I wanted my students to be intrinsically motivated to write daily when I was a classroom teacher.  When I began  teaching I naively thought my enthusiasm for writing would be contagious.  While my enthusiasm was enough for some students, it didn’t cut it for some of my reluctant writers.  Working with reluctant writers means getting creative without resorting to bribery.  It means providing motivation without mentioning grades.  Creating enthusiasm is hard when a child doesn’t feel s/he has anything to write about.  It’s hard to get kids intrinsically motivated to write when they don’t want to, isn’t it?

While some of my students were completing daily entries in their writer’s notebooks, not all of them were doing it with gusto.  Further, some of them claimed that their lives were boring and therefore they had nothing to write about.  Hence, I knew something had to change… and it did.  I proposed a month-long writing challenge to my kiddos back in February 2008.  When I challenged my fourth graders to write for the entire month of March (in 2008), I knew I had to offer them a little more than a little sticker on a grid of names.  Therefore, I promised students who completed 25 – 31 days of the first-ever Slice of Life Story Challenge writerly gifts.  (Click here to see what they received.)  I also promised to hold a party (with slices of cake, of course) for the students who completed 31 days.  While my first year of the classroom challenge was successful, I don’t think it was because of the prizes I offered.  Rather, it was successful because the level of enthusiasm about sharing stories increased.  Suddenly, we devoted time to sharing writing during Morning Meeting.  Furthermore, they were excited to read each other’s writing as soon as they turned-in their homework.  And while some kids didn’t complete slices for all 31 days, the volume of writing and enthusiasm for sharing slices of their lives increased markedly during March 2008.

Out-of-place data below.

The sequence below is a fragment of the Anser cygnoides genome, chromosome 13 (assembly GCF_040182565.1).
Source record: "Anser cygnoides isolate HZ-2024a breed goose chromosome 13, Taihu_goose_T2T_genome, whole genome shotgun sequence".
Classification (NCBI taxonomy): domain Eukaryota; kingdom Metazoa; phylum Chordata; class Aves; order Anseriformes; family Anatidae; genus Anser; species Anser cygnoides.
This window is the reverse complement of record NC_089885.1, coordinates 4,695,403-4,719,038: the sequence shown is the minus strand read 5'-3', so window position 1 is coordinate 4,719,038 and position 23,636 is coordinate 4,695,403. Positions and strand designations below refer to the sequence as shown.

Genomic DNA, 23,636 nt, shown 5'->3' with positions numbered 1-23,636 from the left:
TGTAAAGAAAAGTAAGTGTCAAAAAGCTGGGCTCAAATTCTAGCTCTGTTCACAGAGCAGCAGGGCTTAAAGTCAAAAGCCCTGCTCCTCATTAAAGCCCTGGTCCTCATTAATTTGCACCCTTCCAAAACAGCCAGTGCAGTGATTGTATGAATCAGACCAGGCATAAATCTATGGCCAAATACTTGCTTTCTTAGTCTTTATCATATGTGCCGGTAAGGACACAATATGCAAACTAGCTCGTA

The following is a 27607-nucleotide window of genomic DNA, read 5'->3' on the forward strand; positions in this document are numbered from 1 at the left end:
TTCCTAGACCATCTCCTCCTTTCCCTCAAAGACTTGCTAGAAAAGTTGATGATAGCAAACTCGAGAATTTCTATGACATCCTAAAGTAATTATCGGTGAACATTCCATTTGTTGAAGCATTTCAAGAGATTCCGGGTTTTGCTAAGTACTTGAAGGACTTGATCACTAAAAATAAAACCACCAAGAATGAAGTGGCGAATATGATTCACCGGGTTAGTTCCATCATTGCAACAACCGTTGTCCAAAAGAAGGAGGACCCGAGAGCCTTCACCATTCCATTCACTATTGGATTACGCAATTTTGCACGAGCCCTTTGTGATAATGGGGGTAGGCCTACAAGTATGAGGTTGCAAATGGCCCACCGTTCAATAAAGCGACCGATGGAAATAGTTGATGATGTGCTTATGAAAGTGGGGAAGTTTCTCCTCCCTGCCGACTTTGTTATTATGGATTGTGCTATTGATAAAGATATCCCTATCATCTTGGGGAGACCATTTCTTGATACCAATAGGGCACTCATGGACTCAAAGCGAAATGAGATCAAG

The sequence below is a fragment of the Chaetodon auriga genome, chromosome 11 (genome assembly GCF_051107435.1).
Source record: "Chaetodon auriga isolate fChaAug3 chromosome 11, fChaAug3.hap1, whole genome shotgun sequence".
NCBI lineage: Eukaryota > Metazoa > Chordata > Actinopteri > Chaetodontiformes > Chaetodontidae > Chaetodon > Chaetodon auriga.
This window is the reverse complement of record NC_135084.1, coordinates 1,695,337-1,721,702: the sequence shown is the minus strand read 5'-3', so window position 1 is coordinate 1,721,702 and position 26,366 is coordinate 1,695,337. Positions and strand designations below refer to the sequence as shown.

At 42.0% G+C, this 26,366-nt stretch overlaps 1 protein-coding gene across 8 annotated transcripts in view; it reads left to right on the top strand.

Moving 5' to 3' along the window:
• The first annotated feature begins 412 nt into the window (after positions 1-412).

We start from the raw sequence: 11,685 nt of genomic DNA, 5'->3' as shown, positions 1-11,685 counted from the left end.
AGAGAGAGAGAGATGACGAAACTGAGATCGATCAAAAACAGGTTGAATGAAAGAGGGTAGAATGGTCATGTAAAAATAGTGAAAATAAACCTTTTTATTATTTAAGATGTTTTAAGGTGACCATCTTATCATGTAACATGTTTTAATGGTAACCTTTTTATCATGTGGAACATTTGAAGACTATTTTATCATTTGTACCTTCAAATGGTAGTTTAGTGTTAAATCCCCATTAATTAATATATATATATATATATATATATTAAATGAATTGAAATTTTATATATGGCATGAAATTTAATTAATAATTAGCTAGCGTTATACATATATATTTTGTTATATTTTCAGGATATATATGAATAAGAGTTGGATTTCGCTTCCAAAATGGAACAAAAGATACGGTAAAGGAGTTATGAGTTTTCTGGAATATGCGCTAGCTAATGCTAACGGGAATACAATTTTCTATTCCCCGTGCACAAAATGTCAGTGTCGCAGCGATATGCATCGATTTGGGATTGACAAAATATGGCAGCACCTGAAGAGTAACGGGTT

If you’re planning to implement a Slice of Life Story Challenge in your classroom this March, then consider whether or not you want to offer prizes to students who complete a given number of entries in their notebook.  The prizes don’t need to be lavish, but if you decide to give prizes, then I think they should be writing-related.  Finally, instead of prizes, consider hosting a special lunch for students who complete the challenge.  This is also a meaningful way to celebrate the hard work that takes place during the Challenge.  (Click here to view some pictures from my second Slice of Life Story Challenge Party.)

Have you led a Slice of Life Classroom Challenge?  If so, have you given prizes to students who completed the Challenge?  What did you do to celebrate the slicers in your class?  If you have decided against prizes, please share how you celebrated with the writers who completed the Challenge.